Archive for November, 2008

BCS chaos ensues

November 30, 2008

The newest BCS rankings are out, and after downing Oklahoma State 61-41 in Stillwater on Saturday, Oklahoma has jumped Texas into the #2 spot in the rankings.  That means the Sooners win the three-way tie for the Big-12 South Division title between themselves, Texas, and Texas Tech, and it’s OU who will meet Missouri next Saturday at Arrowhead Stadium for the conference championship. 

I have to approach this topic delicately to avoid making a lot of enemies out of a lot of local Longhorn fans I currently call friends. 

Let me start by saying that I think the system stinks.  Texas has a legitimate complaint in being left out, and I don’t blame them a bit for feeling their team was wronged.  But in light of that, I’ll say this:  If the tables were turned in some other season and Texas won the tie-break after losing to OU in October, there wouldn’t be a Longhorn fan alive making any apologies or conceding any injustice in the outcome.  So OU fans shouldn’t be apologetic either.  

Compelling arguments can be made for both teams, and at the end of the day, the South Division champ was determined by subjective means.  There’s no way that’s the correct way to determine a division champion within a conference.  (It’s not really the correct way to determine a national champion either, but that’s another topic for another day.)   

My problem with the Texas argument is that it steps outside the boundaries of logic.  The battle cry of Horn fans everywhere the past week has been “45-35”, and that would actually be relevant if we were actually talking about a TWO-way tie.  But we aren’t.  It’s a THREE-way tie, and that means head-to-head scores get thrown out.  Those are the rules.  I didn’t make the rules, and Texas supporters don’t have the authority to change the rules on the fly just because the rules aren’t convenient to their cause.   

The suggestion by Texas supporters that it’s somehow still “really a two-way tie” because Tech removed itself from the discussion by losing to OU in blowout fashion also spits in the face of logic.  What Texas supporters (and Kirk Herbstreit, and Mark May, and every other woefully misguided ESPN employee) are basically saying when they make this argument is that Tech would still be in the discussion if OU had only beaten the Red Raiders by a touchdown, and it would then be viewed as a “true” three-way tie.  So that line of thinking essentially penalizes Oklahoma for playing as well as it did in its win over Tech.  If somebody can tell me how that makes sense (hint: you can’t, because it doesn’t), I’m all ears.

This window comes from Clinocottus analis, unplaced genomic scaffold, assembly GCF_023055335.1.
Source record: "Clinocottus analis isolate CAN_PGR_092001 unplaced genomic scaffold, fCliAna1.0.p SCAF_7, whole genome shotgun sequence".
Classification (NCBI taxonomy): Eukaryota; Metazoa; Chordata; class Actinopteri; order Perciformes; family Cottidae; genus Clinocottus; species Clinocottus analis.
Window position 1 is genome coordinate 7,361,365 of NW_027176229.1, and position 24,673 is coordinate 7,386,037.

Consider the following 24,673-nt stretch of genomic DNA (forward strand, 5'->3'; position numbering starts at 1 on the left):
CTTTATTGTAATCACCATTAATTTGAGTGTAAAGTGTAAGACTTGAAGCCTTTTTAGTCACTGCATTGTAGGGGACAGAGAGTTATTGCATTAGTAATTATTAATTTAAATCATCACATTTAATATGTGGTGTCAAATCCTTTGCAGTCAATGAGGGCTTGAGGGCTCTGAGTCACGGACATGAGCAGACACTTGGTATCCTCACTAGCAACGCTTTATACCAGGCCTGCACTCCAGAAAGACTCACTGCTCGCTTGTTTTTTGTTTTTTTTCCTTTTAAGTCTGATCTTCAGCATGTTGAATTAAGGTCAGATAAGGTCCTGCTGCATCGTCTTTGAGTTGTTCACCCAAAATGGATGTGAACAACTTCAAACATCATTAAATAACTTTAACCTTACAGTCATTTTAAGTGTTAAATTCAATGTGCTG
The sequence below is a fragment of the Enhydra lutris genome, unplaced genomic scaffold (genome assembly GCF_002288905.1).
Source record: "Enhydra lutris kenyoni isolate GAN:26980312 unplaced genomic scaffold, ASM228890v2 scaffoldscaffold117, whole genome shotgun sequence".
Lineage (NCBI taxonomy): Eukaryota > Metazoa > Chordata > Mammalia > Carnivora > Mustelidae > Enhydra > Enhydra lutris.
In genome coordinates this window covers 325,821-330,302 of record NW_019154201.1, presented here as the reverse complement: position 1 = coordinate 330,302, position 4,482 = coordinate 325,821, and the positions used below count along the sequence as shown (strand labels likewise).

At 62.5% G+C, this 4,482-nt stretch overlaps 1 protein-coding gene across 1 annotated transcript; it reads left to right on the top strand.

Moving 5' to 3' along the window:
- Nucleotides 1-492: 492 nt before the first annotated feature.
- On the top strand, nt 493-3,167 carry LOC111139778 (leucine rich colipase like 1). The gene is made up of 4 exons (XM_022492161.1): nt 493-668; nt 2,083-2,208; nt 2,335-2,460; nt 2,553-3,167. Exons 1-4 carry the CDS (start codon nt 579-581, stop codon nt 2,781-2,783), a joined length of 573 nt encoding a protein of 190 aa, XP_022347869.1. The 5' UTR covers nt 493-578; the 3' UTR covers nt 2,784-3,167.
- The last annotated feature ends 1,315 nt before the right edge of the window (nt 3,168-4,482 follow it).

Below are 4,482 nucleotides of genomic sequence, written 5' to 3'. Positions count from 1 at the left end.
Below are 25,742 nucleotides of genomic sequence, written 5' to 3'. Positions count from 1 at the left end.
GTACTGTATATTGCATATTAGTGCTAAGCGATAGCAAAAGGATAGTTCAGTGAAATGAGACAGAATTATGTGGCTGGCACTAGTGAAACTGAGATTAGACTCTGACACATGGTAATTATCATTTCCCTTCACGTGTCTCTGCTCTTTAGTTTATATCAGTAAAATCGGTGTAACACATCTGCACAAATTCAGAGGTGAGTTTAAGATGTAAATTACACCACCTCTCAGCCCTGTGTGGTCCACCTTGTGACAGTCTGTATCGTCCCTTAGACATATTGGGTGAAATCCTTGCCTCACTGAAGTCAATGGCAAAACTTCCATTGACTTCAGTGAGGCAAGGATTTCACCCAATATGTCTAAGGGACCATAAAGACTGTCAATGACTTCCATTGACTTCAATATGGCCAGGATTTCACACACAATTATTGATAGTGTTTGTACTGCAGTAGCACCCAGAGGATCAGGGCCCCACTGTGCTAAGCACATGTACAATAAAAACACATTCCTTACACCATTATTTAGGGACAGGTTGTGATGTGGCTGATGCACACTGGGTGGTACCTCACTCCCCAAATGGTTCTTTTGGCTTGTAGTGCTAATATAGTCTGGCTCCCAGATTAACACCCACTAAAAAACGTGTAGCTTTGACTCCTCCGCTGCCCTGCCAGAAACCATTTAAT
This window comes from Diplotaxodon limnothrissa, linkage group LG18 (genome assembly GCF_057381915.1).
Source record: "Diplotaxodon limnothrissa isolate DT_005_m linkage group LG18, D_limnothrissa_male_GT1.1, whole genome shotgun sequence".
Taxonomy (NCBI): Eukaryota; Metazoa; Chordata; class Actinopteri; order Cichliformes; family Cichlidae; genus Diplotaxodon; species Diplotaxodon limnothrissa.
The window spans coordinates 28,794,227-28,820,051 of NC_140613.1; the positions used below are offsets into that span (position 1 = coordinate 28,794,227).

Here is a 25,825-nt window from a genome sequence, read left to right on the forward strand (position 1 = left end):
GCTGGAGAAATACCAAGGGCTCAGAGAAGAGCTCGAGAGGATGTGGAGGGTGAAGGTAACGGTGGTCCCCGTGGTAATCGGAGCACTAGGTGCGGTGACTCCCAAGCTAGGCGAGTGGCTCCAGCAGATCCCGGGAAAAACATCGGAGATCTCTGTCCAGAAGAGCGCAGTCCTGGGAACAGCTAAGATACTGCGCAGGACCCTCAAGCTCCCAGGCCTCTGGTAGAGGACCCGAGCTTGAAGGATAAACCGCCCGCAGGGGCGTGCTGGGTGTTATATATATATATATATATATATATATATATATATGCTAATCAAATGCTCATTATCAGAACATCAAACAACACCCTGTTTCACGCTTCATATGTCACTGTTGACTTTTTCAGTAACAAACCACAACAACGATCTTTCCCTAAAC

As I see it, in a three-way tie with head-to-head thrown out, the overall body of work for the entire season by each team has to be what a voter considers (and in the end, it looks like most of them did).  Breaking it down:

Oklahoma has four  wins over teams currently ranked in the BCS top-15 (Big-East champ & BCS bowl-bound Cincinatti, TCU, Tech, and OSU), with one of those wins coming on the road .

Texas has three wins over teams currently ranked in the BCS top-20 (Oklahoma, Missouri, and OSU), with none of those wins coming on the road. 

Tech has two wins over teams currently ranked in the BCS top-20 (Texas and OSU) with neither coming on the road.

So it’s pretty clear which team owns the most accomplished season resume of the three – the one with the most wins over ranked teams, and the only road victory over a ranked team.  I’m not saying that’s the best way to break the tie between them, but it’s a lot closer to logical than clinging to the head-to-head score between TWO of the teams involved in a THREE way tie.

I’m not trying to be a rah-rah guy for Oklahoma or rub salt in the emotional wounds of Texas fans.  I’m just trying to inject some logic and common sense into this argument – two things most members of the national media have done a remarkable job of ignoring over the past week.  So again – before you start flooding me with hate mail – I think the system stinks, and the two teams left out certainly have cause to feel slighted.  Honestly, the whole thing gives me a headache.


Former Mat getting it done in the classroom at OU

November 26, 2008

I was perusing the sports pages of various newspapers on the web this morning, and came opon something in the Daily Oklahoman that Seguin football fans might be interested in, and happy to see.

The Matadors’ former All-State defensive back Desmond Jackson, now a redshirt freshman strong safety on the OU football team, made Second Team All-Academic Big-12  this season.  Second team honors go to student athletes whose grade point averages fall between 3.00 and 3.19. 

Always nice to see a gifted student-athlete take the “student” half of the equation seriously and take full advantage of the wonderful opportunity that comes with a full scholarship to a four-year university.  Good job Desmond.

Saturday’s big games, Part II – reactions

November 23, 2008

Time for some post-game thoughts on Saturday’s big contests – 1) Navarro’s 31-21 playoff loss to Altair-Rice, and 2) OU’s unforeseen 65-21 shellacking (and it wasn’t even that close) of Texas Tech.